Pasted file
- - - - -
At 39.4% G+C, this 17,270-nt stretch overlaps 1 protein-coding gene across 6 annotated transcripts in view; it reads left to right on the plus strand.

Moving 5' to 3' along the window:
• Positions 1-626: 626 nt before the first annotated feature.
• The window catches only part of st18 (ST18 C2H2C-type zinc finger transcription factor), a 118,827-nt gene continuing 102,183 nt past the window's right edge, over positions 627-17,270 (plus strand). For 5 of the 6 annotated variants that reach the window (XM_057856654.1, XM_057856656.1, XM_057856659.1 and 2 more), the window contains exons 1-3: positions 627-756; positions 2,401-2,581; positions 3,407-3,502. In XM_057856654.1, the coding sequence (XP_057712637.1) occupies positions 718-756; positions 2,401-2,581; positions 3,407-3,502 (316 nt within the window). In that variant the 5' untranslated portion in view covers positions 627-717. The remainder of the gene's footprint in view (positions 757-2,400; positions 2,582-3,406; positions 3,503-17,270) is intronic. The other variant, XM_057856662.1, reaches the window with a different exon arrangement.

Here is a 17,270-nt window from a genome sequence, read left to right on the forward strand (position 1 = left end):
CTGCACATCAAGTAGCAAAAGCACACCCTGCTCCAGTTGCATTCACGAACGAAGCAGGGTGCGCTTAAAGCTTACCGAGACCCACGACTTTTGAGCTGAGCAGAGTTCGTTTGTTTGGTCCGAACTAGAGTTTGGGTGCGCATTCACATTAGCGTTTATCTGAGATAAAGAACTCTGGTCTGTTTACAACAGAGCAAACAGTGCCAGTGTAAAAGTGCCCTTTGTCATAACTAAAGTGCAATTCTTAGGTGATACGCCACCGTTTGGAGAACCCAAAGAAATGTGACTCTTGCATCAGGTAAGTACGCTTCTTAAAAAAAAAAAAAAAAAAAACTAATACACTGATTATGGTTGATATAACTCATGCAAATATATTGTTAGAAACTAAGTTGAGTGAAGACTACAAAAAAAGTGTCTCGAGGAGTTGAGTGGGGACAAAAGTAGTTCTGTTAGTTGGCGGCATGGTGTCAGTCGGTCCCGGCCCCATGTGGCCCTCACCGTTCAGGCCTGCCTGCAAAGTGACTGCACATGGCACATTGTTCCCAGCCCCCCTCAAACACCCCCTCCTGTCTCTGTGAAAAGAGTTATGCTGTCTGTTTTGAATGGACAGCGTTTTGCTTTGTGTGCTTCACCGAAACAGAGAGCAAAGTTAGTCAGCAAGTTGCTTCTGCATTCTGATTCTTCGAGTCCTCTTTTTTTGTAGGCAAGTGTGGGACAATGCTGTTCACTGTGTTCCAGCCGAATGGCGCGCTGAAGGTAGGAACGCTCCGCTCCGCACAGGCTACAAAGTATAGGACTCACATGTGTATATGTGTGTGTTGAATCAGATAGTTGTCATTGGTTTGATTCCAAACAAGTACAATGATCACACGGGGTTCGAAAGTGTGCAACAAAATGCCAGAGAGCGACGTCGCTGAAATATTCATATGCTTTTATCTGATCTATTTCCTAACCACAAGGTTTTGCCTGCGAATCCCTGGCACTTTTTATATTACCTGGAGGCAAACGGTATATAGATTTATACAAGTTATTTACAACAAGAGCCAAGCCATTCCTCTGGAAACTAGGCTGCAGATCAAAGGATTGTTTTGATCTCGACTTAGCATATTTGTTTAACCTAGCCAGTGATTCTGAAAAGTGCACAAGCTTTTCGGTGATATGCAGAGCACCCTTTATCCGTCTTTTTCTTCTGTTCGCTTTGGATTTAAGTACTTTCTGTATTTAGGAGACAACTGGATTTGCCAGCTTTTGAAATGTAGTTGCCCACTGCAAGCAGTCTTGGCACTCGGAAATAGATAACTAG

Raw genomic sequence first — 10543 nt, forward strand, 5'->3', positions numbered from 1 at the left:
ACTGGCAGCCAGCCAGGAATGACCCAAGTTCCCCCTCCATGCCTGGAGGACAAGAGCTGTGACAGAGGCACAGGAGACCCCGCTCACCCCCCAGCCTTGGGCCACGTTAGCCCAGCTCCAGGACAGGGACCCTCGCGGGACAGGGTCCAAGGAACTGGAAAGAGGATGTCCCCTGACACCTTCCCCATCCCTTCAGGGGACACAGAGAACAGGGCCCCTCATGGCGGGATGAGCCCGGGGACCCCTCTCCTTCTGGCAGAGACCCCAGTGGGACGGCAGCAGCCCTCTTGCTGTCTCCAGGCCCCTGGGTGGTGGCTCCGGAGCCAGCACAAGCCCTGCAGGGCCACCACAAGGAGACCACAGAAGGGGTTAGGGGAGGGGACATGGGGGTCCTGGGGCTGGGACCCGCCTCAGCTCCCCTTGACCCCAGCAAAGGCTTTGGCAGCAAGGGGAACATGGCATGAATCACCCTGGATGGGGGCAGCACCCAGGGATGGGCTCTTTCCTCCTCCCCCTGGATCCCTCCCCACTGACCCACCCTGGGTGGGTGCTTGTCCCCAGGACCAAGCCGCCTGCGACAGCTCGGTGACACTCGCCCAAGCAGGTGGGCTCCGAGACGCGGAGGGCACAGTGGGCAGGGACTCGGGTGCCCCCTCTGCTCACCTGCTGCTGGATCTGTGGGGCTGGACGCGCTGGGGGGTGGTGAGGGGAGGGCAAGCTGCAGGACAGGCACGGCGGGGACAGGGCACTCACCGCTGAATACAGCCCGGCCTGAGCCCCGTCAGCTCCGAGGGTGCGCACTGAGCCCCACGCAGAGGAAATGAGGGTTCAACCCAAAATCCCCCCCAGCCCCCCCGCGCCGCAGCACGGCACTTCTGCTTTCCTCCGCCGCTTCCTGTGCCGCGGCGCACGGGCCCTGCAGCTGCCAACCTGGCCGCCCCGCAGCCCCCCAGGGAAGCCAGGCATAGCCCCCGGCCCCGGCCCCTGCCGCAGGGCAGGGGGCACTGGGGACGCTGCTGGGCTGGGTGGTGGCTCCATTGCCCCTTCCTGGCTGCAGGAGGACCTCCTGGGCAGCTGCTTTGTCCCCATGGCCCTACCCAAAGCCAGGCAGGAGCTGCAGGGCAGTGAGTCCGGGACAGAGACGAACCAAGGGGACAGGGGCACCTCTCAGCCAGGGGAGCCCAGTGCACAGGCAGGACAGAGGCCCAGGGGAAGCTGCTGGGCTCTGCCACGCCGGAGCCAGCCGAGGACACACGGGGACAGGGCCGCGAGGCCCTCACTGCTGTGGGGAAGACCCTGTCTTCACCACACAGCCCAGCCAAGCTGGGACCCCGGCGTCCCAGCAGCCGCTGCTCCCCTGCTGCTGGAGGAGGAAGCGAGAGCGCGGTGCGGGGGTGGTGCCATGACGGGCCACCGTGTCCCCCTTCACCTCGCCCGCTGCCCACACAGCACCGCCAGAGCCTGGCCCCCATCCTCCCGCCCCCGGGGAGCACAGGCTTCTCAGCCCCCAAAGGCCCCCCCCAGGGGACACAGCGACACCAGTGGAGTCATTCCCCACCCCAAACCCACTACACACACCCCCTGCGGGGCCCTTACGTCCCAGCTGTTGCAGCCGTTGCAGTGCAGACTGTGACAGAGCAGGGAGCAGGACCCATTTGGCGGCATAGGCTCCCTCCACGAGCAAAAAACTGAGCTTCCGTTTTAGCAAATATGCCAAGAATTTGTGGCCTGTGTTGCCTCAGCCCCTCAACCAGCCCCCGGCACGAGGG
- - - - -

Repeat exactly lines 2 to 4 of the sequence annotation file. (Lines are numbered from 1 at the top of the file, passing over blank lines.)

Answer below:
Moving 5' to 3' along the window:
• Positions 1-626: 626 nt before the first annotated feature.
• The window catches only part of st18 (ST18 C2H2C-type zinc finger transcription factor), a 118,827-nt gene continuing 102,183 nt past the window's right edge, over positions 627-17,270 (plus strand). For 5 of the 6 annotated variants that reach the window (XM_057856654.1, XM_057856656.1, XM_057856659.1 and 2 more), the window contains exons 1-3: positions 627-756; positions 2,401-2,581; positions 3,407-3,502. In XM_057856654.1, the coding sequence (XP_057712637.1) occupies positions 718-756; positions 2,401-2,581; positions 3,407-3,502 (316 nt within the window). In that variant the 5' untranslated portion in view covers positions 627-717. The remainder of the gene's footprint in view (positions 757-2,400; positions 2,582-3,406; positions 3,503-17,270) is intronic. The other variant, XM_057856662.1, reaches the window with a different exon arrangement.